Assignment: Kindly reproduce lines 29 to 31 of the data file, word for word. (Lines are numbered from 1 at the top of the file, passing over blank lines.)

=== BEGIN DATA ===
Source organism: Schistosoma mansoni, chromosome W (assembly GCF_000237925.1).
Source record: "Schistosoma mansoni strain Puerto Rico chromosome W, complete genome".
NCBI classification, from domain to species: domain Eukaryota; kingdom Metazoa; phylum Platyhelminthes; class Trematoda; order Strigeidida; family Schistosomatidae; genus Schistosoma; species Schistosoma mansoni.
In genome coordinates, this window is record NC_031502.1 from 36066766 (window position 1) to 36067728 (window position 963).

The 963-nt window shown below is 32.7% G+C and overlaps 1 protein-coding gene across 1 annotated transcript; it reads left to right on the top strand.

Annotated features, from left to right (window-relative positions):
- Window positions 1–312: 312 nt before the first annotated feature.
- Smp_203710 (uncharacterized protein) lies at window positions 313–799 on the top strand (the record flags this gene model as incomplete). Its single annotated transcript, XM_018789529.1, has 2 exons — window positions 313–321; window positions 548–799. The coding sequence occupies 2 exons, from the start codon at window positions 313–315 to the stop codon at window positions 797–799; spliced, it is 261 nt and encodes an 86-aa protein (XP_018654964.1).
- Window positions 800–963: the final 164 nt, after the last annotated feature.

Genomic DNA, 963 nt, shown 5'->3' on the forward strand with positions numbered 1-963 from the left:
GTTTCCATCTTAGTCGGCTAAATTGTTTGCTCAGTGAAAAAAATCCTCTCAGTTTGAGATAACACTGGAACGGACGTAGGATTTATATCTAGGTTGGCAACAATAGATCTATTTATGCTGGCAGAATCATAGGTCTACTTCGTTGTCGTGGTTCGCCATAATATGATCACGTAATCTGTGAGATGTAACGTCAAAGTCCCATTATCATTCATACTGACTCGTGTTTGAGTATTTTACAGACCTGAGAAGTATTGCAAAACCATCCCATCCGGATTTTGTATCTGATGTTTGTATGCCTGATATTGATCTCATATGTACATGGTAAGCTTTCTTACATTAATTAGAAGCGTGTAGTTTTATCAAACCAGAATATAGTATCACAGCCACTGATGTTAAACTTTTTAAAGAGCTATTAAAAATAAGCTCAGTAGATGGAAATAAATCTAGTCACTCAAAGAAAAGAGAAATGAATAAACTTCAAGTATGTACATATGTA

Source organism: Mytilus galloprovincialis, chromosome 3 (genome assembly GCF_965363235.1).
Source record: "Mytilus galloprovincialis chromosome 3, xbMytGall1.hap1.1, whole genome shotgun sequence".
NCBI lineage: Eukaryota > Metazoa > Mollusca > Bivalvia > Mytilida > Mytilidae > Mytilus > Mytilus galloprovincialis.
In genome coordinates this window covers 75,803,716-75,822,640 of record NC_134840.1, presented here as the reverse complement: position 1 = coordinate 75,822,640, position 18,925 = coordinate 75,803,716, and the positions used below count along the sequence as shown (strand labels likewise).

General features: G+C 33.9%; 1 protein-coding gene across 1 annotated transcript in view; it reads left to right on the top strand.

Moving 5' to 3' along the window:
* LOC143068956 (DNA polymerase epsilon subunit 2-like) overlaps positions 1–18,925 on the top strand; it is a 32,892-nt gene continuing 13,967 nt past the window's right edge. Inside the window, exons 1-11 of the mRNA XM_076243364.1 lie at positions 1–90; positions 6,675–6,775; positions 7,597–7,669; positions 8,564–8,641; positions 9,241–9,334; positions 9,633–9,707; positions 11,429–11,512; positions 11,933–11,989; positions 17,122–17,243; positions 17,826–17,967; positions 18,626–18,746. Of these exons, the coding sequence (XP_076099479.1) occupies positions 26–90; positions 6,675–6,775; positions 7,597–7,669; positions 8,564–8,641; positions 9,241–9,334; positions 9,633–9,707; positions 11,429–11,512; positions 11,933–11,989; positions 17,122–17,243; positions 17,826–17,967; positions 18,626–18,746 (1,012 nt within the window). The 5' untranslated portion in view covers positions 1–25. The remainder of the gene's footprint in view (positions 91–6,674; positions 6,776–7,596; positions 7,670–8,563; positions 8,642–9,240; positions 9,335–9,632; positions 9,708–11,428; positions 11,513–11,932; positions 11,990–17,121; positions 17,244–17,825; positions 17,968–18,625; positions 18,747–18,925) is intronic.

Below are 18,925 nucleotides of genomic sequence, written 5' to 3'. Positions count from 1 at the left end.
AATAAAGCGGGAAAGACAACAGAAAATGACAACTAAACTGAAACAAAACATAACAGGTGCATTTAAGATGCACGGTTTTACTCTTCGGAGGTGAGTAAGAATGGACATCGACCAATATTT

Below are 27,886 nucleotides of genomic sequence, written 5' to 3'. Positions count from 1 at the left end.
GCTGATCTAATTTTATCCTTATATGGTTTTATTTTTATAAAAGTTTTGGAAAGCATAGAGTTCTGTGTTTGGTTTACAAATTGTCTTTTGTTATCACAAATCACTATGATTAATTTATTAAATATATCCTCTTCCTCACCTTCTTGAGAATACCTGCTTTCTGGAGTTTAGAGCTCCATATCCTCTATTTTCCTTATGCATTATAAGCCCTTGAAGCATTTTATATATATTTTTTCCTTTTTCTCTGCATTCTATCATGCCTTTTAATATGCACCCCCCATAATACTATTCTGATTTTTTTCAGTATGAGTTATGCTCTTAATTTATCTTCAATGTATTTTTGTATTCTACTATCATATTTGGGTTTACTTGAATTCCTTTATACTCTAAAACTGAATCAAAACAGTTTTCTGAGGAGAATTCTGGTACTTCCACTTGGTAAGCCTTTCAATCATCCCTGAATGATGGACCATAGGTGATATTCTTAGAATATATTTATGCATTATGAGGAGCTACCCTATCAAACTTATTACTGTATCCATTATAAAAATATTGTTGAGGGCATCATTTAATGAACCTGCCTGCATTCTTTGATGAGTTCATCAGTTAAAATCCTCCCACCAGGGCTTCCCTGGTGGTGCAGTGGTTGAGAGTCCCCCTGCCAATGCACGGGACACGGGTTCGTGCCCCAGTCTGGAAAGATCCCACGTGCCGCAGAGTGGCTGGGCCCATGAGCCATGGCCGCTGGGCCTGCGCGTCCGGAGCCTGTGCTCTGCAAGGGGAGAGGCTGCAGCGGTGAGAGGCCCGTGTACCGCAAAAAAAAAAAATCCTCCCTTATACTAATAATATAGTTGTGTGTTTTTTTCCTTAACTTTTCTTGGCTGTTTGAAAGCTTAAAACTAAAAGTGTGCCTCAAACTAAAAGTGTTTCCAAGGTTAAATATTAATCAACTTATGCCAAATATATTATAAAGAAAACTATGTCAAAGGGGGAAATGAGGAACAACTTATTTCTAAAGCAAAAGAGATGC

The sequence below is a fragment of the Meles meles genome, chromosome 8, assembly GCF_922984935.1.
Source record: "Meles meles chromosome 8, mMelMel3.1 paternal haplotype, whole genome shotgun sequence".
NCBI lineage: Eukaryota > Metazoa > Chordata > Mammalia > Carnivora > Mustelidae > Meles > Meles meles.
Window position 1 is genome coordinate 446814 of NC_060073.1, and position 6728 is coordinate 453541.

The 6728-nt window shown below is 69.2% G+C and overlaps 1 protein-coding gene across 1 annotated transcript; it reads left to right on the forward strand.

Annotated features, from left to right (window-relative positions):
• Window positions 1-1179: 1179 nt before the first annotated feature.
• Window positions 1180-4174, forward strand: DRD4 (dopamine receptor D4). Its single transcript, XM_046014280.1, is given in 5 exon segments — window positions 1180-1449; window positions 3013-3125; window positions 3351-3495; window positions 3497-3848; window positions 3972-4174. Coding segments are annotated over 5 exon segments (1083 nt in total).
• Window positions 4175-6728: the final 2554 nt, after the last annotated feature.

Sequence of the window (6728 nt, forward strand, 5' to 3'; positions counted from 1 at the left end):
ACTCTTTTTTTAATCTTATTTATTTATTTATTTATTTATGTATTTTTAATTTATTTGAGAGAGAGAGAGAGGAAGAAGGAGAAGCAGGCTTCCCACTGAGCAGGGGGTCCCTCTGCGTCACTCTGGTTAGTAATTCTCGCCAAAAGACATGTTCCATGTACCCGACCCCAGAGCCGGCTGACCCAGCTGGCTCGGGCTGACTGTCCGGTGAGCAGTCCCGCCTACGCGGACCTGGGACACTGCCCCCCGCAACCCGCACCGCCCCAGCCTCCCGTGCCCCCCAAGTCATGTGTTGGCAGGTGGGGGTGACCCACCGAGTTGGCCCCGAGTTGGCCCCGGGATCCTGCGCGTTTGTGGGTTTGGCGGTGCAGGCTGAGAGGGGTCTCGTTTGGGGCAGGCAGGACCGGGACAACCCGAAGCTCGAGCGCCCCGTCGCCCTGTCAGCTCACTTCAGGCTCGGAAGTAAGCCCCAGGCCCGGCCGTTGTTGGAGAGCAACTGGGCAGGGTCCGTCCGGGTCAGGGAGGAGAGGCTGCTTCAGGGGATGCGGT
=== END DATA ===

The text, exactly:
• Window positions 1-1179: 1179 nt before the first annotated feature.
• Window positions 1180-4174, forward strand: DRD4 (dopamine receptor D4). Its single transcript, XM_046014280.1, is given in 5 exon segments — window positions 1180-1449; window positions 3013-3125; window positions 3351-3495; window positions 3497-3848; window positions 3972-4174. Coding segments are annotated over 5 exon segments (1083 nt in total).
• Window positions 4175-6728: the final 2554 nt, after the last annotated feature.